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Marvel & DC art from Jack Kirby, Frank Miller, more is revealed to have been fed into Midjourney AI without the companies or artists' permission

Equal parts embarrassing and sad.

Image credit: John Romita Jr. (Marvel Comics)

A list of over 4,000 artists whose work has been used to train the Midjourney AI and other similar projects has been leaked, and it's not looking great for those behind the theft of pre-existing work.

As war on generative AI continues (now with lawsuits) and high-profile companies such as Wizards of the Coast keep damaging their relationships with customers and users, more has been uncovered about Midjourney and other AI tools' dubious methods to create the datasets used to train AIs.

Via ICv2, Riot Games storyboard artist Jon Lam has denounced (with screenshots straight from Midjourney's Discord server) what CEO David Holz and developers have discussed as straight-up 'laundering' and stealing from artists. Among the artists in the list they linked to, we can find big names such as John Romita Jr. (but not Sr.), Jack Kirby, Steve Ditko, and Frank Miller. The list of manga artists includes Masashi Kishimoto (Naruto), Eiichiro Oda (One Piece), Naoko Takeuchi (Sailor Moon), and Akira Toriyama (Dragon Ball).

Unsurprisingly, Black artists "appear to be under-represented" even when their work is being stolen. Names such as Kyle Baker, Brumsic Brandon, and Barbara Brandon-Croft are on the list, but Brian Stelfreeze, Ronald Wimberly, or Afua Richardson aren't.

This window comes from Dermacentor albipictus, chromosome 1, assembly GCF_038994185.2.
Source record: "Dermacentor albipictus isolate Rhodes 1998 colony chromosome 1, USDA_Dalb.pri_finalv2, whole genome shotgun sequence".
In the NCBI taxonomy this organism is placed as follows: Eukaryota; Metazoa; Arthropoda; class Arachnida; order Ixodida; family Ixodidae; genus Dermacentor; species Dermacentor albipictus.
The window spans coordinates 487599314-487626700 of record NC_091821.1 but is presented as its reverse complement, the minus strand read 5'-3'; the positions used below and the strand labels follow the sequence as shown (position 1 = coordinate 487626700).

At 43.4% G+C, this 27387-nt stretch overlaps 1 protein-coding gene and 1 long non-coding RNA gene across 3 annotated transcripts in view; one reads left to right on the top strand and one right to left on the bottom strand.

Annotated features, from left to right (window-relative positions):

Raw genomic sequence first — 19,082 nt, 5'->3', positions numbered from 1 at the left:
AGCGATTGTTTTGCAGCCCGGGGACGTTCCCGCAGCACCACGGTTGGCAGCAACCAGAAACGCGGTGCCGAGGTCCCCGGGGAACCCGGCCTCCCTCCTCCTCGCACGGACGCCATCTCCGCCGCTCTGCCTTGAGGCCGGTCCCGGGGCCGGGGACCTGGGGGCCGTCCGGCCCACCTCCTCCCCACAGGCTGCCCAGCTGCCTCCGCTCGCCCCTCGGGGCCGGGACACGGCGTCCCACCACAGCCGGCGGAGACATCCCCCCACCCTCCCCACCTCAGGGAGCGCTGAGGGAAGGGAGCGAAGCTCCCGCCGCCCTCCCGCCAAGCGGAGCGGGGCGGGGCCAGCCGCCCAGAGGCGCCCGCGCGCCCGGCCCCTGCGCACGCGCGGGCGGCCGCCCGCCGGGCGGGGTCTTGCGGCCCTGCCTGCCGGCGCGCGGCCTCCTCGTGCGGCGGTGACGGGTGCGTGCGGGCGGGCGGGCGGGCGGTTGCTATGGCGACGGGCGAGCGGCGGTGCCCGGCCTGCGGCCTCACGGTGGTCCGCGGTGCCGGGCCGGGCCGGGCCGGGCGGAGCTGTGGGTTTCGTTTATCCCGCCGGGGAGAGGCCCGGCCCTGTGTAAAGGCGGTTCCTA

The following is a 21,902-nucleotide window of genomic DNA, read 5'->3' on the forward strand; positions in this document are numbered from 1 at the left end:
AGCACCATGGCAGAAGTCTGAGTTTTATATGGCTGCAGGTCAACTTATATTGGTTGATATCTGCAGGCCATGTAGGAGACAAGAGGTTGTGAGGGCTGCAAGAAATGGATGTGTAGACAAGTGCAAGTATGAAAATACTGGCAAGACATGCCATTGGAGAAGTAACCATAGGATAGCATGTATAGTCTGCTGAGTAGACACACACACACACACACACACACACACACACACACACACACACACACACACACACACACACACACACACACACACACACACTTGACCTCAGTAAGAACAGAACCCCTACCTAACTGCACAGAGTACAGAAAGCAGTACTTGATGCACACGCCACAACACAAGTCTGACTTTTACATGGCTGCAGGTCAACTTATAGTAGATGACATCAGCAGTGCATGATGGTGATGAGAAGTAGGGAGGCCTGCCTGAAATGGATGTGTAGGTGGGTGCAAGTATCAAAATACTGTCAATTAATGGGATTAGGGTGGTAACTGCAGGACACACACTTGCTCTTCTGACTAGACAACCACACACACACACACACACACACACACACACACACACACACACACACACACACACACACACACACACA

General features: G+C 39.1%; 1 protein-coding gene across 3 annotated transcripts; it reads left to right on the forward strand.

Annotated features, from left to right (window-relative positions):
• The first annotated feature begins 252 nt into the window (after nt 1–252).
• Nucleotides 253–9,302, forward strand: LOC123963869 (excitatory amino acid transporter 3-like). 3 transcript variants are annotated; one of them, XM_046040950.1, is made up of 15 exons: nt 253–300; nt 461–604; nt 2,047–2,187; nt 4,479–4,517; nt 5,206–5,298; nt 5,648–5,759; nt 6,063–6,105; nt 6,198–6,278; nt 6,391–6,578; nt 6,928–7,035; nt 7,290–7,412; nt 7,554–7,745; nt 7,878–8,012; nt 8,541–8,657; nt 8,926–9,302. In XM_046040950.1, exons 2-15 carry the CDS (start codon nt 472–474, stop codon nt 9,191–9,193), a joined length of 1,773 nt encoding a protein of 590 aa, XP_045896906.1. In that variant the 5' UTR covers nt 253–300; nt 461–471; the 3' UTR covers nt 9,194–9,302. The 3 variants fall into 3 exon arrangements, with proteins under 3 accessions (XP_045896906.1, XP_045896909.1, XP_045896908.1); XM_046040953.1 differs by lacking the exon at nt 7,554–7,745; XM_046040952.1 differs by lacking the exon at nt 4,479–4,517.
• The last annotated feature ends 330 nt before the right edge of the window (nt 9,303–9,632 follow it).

Also unsurprising, given the cards' famous art styles, is the fact that many Magic the Gathering artists are included: Reid Southen, Melissa Benson, Richard Kane Ferguson, Ron Spencer, Susan Van Camp, Rob Alexander, and Donato Giancola, just to name a few. Holz even admitted "huge swaths of MTG cards" were rendered as "test sequences."

According to ICv2, the list is currently available on the Internet Archive's Wayback Machine and is also publicly available "as an exhibit to a class-action lawsuit filed by several artists against Midjourney, Stability AI, and DeviantArt." 2024 has only just begun, but it seems like it'll be a crucial year regarding the regulation or (hopefully) outright rejection of generative AI, especially when it comes to what tech bros are passing off as art.

If you're interested in actual art and the very real people behind it, be sure to learn about who and what's coming to Emerald City Comic Con (ECCC) 2024 here.


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